I Heart Indies

Tuesday, December 20, 2011

Aptonym December 20, Figures of Speech


After a disastrous week as a diner owner,
John Crapper considers going into another line of work
 Aptonym: From apt “fitting” + nym, “name” is when the name of a person describes his character or occupation. This has long been used as a literary device. Bunyan’s Pilgrim’s Progress has such appallingly obvious names as, Christian, Evangelist, Vanity, and Pliable. Dickens, too, stoops to more than one aptonym: the Cherybul brothers are cheery and Peddle and Pool are solicitors. Poe uses ironic aptonyms in “The Cask of Amontillado,” Montressor – literally man+tresser, a man who ties up other men, chains up Fortunato – he is far from fortunate - in the deepest recess of a catacomb. Twentieth Century writers did not eschew aptonyms either. Vonnegut’s Billy Pilgrim, who has come unstuck in time, is every bit as much  a Pilgrim as Bunyan’s; Faulkner’s Colonel Sartoris has a sartorial air about him; and there is something small and rodenty in Updike’s Rabbit Angstrom. We can’t mistake Tyrone Slothrop or Humbert Humbert as anything but aptonyms even though their meaning is unclear; they are as apt onomatopoetically as Ebeneezer Scrooge or Sherlock Holmes.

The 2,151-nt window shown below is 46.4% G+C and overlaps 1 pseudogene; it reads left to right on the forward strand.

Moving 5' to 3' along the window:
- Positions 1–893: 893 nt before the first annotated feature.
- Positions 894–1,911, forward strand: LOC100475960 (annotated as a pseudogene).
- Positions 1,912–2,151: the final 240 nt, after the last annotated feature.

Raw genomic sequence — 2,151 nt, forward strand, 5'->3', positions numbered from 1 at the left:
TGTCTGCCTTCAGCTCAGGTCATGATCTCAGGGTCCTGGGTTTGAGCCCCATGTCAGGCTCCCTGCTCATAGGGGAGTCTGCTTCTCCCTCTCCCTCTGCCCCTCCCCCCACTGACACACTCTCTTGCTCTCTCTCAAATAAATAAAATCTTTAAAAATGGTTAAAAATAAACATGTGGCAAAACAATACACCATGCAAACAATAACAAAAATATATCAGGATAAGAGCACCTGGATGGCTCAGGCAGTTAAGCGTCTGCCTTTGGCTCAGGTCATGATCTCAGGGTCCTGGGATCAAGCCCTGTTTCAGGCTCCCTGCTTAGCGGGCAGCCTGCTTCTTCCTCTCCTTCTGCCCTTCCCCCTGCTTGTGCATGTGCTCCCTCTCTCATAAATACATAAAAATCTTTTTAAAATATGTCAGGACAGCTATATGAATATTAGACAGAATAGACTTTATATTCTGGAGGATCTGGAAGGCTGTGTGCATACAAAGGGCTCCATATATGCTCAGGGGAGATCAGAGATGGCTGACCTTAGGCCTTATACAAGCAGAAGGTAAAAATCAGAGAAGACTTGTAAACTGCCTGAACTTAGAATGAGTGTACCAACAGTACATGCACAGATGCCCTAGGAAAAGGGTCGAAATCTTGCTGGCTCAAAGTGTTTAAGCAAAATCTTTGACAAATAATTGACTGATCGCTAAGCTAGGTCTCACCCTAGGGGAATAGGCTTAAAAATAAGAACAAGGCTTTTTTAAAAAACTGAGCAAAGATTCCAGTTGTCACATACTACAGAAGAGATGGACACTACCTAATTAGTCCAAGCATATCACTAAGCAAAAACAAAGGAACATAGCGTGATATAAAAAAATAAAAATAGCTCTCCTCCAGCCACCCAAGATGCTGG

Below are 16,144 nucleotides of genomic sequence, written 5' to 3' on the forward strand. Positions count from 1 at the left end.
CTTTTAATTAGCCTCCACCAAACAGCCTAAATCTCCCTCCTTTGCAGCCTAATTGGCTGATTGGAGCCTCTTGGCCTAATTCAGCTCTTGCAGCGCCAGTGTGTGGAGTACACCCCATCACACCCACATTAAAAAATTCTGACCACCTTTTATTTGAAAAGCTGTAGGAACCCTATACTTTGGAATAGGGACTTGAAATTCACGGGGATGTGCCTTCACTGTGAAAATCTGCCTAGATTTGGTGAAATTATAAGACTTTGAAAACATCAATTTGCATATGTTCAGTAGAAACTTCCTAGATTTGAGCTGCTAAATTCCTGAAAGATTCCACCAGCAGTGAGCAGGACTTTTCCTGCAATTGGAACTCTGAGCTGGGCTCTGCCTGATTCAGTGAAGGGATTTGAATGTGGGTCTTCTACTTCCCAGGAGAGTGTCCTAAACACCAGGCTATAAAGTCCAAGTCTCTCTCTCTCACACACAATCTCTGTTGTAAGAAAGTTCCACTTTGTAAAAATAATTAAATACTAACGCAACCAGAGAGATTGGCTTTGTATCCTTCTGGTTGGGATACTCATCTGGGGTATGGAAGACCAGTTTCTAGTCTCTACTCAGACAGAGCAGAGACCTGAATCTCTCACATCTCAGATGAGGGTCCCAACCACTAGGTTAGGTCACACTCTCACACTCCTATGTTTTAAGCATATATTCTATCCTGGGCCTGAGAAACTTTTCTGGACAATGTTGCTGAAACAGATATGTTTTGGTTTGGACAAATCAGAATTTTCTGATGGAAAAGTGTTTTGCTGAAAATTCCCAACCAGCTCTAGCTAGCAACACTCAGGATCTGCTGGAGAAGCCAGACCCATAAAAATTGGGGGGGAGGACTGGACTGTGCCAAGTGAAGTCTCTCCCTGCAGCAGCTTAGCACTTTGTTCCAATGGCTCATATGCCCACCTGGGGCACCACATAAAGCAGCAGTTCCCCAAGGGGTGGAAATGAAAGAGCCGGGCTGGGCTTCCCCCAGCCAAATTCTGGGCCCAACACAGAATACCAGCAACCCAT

The most apt of all aptonyms are purely coincidental: Bernie Madoff, William Wordsworth, Lorena Bobbitt, Thomas Crapper, Francine Prose, Gary Player, Anna Smashnova, and Anthony Weiner.

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